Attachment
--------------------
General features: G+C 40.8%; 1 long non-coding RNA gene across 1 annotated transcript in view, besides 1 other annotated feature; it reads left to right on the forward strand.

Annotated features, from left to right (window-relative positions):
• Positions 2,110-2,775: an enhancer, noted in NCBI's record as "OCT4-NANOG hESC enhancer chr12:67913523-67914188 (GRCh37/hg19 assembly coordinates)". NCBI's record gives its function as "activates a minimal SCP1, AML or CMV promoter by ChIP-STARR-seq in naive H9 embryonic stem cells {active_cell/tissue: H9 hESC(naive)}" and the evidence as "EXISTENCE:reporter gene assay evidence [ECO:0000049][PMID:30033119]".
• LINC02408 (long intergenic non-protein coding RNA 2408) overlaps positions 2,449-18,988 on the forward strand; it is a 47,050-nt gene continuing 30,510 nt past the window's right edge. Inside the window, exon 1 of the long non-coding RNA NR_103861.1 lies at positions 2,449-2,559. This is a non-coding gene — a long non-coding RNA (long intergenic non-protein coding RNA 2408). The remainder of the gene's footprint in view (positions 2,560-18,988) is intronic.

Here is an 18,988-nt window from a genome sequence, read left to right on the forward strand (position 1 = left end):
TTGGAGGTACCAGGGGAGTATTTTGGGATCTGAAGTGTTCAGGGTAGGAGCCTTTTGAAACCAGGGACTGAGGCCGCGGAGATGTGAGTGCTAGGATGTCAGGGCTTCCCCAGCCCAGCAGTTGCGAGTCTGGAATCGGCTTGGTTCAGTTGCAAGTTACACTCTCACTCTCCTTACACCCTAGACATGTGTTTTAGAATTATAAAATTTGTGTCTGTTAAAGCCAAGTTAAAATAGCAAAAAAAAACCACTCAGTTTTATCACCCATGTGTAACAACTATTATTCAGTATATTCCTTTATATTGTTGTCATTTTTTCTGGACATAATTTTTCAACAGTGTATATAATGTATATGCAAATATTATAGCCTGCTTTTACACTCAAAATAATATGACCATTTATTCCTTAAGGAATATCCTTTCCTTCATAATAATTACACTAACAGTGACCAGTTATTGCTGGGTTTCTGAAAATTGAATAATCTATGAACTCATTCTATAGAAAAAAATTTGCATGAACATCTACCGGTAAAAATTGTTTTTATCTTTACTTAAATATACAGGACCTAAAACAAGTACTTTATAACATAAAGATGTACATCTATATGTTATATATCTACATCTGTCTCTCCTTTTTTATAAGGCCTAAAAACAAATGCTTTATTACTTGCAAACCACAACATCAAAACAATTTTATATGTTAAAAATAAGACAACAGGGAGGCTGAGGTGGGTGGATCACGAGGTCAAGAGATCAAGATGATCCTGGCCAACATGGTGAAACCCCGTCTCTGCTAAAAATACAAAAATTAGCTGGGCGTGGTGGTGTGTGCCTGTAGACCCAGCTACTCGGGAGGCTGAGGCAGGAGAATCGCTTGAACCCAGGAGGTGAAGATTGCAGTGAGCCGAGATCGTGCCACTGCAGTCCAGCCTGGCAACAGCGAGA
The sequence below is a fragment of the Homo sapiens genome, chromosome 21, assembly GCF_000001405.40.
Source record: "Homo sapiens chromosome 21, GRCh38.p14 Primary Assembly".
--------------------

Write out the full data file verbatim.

General features: G+C 40.8%; 1 long non-coding RNA gene across 1 annotated transcript in view, besides 1 other annotated feature; it reads left to right on the forward strand.

Annotated features, from left to right (window-relative positions):
• Positions 2,110-2,775: an enhancer, noted in NCBI's record as "OCT4-NANOG hESC enhancer chr12:67913523-67914188 (GRCh37/hg19 assembly coordinates)". NCBI's record gives its function as "activates a minimal SCP1, AML or CMV promoter by ChIP-STARR-seq in naive H9 embryonic stem cells {active_cell/tissue: H9 hESC(naive)}" and the evidence as "EXISTENCE:reporter gene assay evidence [ECO:0000049][PMID:30033119]".
• LINC02408 (long intergenic non-protein coding RNA 2408) overlaps positions 2,449-18,988 on the forward strand; it is a 47,050-nt gene continuing 30,510 nt past the window's right edge. Inside the window, exon 1 of the long non-coding RNA NR_103861.1 lies at positions 2,449-2,559. This is a non-coding gene — a long non-coding RNA (long intergenic non-protein coding RNA 2408). The remainder of the gene's footprint in view (positions 2,560-18,988) is intronic.

Here is an 18,988-nt window from a genome sequence, read left to right on the forward strand (position 1 = left end):
TTGGAGGTACCAGGGGAGTATTTTGGGATCTGAAGTGTTCAGGGTAGGAGCCTTTTGAAACCAGGGACTGAGGCCGCGGAGATGTGAGTGCTAGGATGTCAGGGCTTCCCCAGCCCAGCAGTTGCGAGTCTGGAATCGGCTTGGTTCAGTTGCAAGTTACACTCTCACTCTCCTTACACCCTAGACATGTGTTTTAGAATTATAAAATTTGTGTCTGTTAAAGCCAAGTTAAAATAGCAAAAAAAAACCACTCAGTTTTATCACCCATGTGTAACAACTATTATTCAGTATATTCCTTTATATTGTTGTCATTTTTTCTGGACATAATTTTTCAACAGTGTATATAATGTATATGCAAATATTATAGCCTGCTTTTACACTCAAAATAATATGACCATTTATTCCTTAAGGAATATCCTTTCCTTCATAATAATTACACTAACAGTGACCAGTTATTGCTGGGTTTCTGAAAATTGAATAATCTATGAACTCATTCTATAGAAAAAAATTTGCATGAACATCTACCGGTAAAAATTGTTTTTATCTTTACTTAAATATACAGGACCTAAAACAAGTACTTTATAACATAAAGATGTACATCTATATGTTATATATCTACATCTGTCTCTCCTTTTTTATAAGGCCTAAAAACAAATGCTTTATTACTTGCAAACCACAACATCAAAACAATTTTATATGTTAAAAATAAGACAACAGGGAGGCTGAGGTGGGTGGATCACGAGGTCAAGAGATCAAGATGATCCTGGCCAACATGGTGAAACCCCGTCTCTGCTAAAAATACAAAAATTAGCTGGGCGTGGTGGTGTGTGCCTGTAGACCCAGCTACTCGGGAGGCTGAGGCAGGAGAATCGCTTGAACCCAGGAGGTGAAGATTGCAGTGAGCCGAGATCGTGCCACTGCAGTCCAGCCTGGCAACAGCGAGA
The sequence below is a fragment of the Homo sapiens genome, chromosome 21, assembly GCF_000001405.40.
Source record: "Homo sapiens chromosome 21, GRCh38.p14 Primary Assembly".